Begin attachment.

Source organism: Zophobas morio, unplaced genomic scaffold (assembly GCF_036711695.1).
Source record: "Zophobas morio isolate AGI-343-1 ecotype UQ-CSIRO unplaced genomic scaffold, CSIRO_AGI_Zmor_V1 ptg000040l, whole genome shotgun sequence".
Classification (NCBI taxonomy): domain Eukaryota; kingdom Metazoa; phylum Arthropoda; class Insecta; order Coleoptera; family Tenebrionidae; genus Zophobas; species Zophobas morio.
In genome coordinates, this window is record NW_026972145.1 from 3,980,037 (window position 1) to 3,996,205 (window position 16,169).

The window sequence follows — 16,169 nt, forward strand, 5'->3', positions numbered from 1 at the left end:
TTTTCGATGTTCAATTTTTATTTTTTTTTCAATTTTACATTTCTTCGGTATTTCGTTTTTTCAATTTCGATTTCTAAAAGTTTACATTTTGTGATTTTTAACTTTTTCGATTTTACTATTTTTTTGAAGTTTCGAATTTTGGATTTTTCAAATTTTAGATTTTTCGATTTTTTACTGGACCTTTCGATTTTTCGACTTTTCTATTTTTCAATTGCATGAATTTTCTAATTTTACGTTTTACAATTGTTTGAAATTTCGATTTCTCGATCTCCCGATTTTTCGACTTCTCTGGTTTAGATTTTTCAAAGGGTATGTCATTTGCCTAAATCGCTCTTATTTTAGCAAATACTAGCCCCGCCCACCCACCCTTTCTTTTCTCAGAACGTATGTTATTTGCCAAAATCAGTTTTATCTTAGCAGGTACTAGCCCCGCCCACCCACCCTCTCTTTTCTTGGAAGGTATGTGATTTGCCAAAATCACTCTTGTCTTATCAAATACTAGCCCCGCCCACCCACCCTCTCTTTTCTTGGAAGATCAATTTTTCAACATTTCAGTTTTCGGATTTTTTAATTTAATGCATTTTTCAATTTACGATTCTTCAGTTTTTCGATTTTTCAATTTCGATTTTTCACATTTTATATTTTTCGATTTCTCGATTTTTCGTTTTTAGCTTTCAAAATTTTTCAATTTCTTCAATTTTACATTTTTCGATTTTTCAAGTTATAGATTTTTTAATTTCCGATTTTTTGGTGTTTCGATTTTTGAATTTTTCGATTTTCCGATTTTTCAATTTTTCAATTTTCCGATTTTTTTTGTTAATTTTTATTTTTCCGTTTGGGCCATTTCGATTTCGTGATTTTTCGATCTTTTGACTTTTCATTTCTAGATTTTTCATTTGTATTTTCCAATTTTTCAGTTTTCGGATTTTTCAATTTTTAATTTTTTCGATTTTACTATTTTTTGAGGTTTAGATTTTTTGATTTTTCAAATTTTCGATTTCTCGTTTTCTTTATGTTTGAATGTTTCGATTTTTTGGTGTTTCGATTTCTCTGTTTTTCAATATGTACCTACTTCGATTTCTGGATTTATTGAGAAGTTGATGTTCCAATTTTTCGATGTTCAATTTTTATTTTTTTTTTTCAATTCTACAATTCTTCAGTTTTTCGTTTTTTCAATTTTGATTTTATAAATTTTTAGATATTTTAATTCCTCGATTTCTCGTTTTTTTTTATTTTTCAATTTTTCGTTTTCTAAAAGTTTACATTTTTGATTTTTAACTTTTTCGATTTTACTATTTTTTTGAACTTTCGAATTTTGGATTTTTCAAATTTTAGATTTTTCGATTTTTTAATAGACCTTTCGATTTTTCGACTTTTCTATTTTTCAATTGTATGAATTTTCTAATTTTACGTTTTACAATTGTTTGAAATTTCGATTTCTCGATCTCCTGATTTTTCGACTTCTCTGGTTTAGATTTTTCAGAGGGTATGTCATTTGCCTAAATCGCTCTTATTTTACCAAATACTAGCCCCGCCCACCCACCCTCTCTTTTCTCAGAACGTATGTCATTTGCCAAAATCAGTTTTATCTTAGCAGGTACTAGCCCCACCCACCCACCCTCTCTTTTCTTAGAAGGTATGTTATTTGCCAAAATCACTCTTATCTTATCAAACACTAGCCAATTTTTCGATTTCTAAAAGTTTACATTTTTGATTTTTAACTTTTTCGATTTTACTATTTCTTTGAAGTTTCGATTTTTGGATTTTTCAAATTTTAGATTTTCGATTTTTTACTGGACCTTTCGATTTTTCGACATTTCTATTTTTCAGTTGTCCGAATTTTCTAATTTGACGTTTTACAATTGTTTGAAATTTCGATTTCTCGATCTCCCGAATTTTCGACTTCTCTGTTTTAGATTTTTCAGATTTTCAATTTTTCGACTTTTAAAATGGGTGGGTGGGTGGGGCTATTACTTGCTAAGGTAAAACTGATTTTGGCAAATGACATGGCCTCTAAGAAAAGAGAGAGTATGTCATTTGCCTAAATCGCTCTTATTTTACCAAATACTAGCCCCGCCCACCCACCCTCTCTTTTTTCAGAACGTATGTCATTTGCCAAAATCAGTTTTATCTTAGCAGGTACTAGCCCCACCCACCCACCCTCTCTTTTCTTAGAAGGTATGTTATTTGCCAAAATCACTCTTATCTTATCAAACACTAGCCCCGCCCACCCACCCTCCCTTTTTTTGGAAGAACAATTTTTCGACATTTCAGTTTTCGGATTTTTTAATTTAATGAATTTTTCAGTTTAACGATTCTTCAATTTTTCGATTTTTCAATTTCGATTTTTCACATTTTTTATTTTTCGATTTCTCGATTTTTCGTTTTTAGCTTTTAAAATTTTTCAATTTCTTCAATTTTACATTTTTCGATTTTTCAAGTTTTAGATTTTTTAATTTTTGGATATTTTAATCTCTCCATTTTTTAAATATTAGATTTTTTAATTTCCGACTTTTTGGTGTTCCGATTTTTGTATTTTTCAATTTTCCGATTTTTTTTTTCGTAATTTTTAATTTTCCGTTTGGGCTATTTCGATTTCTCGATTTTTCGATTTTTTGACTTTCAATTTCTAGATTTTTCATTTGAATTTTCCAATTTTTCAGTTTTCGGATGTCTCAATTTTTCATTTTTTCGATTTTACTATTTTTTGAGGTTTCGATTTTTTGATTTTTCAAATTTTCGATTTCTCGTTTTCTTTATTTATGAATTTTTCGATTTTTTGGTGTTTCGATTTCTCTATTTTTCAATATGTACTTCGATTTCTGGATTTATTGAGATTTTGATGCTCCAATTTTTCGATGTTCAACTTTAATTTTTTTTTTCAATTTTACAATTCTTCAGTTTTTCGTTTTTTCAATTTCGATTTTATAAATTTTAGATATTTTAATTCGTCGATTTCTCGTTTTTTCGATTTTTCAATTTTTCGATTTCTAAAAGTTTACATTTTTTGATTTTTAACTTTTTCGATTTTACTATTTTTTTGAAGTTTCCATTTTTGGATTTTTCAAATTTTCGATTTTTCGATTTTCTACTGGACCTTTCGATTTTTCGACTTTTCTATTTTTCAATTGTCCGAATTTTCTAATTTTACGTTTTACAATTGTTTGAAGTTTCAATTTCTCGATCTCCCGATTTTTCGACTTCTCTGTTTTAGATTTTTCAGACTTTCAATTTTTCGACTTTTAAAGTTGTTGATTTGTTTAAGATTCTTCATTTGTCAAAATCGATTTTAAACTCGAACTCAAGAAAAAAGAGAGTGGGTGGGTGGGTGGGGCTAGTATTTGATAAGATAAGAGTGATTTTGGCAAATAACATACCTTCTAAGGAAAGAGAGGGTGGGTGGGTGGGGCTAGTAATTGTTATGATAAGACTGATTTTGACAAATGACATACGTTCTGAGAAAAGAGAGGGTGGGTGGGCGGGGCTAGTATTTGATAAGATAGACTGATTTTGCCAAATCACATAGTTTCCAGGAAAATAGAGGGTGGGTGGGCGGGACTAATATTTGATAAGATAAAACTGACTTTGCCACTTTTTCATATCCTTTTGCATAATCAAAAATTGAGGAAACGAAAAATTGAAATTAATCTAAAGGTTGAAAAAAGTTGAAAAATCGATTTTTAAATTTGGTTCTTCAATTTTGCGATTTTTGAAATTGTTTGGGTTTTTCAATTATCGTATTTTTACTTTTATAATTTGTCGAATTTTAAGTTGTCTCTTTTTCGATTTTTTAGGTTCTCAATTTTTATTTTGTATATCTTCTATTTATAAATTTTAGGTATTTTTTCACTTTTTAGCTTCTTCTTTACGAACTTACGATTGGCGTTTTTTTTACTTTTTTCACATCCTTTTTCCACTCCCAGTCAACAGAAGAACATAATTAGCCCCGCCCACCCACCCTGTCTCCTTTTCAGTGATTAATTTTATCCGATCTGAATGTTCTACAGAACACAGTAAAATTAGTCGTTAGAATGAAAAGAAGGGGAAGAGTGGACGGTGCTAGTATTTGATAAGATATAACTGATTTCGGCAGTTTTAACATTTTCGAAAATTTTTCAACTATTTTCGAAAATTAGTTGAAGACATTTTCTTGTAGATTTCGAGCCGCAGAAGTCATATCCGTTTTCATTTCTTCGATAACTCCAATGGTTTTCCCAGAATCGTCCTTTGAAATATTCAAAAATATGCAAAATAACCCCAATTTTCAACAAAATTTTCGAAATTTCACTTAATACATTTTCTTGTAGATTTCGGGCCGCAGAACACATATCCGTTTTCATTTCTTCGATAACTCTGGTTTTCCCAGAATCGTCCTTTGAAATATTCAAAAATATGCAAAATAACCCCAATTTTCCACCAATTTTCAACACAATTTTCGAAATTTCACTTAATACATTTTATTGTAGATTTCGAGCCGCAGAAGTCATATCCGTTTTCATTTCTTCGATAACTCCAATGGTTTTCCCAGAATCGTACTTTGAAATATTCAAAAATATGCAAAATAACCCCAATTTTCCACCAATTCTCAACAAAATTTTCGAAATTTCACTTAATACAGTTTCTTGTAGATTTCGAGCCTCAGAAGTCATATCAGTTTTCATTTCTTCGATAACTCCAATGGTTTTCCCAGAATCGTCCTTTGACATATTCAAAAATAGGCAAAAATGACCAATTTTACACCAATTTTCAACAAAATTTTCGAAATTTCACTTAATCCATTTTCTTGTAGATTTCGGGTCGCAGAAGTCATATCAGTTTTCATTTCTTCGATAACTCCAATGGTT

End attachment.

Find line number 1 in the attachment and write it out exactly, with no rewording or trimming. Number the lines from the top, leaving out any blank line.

Source organism: Zophobas morio, unplaced genomic scaffold (assembly GCF_036711695.1).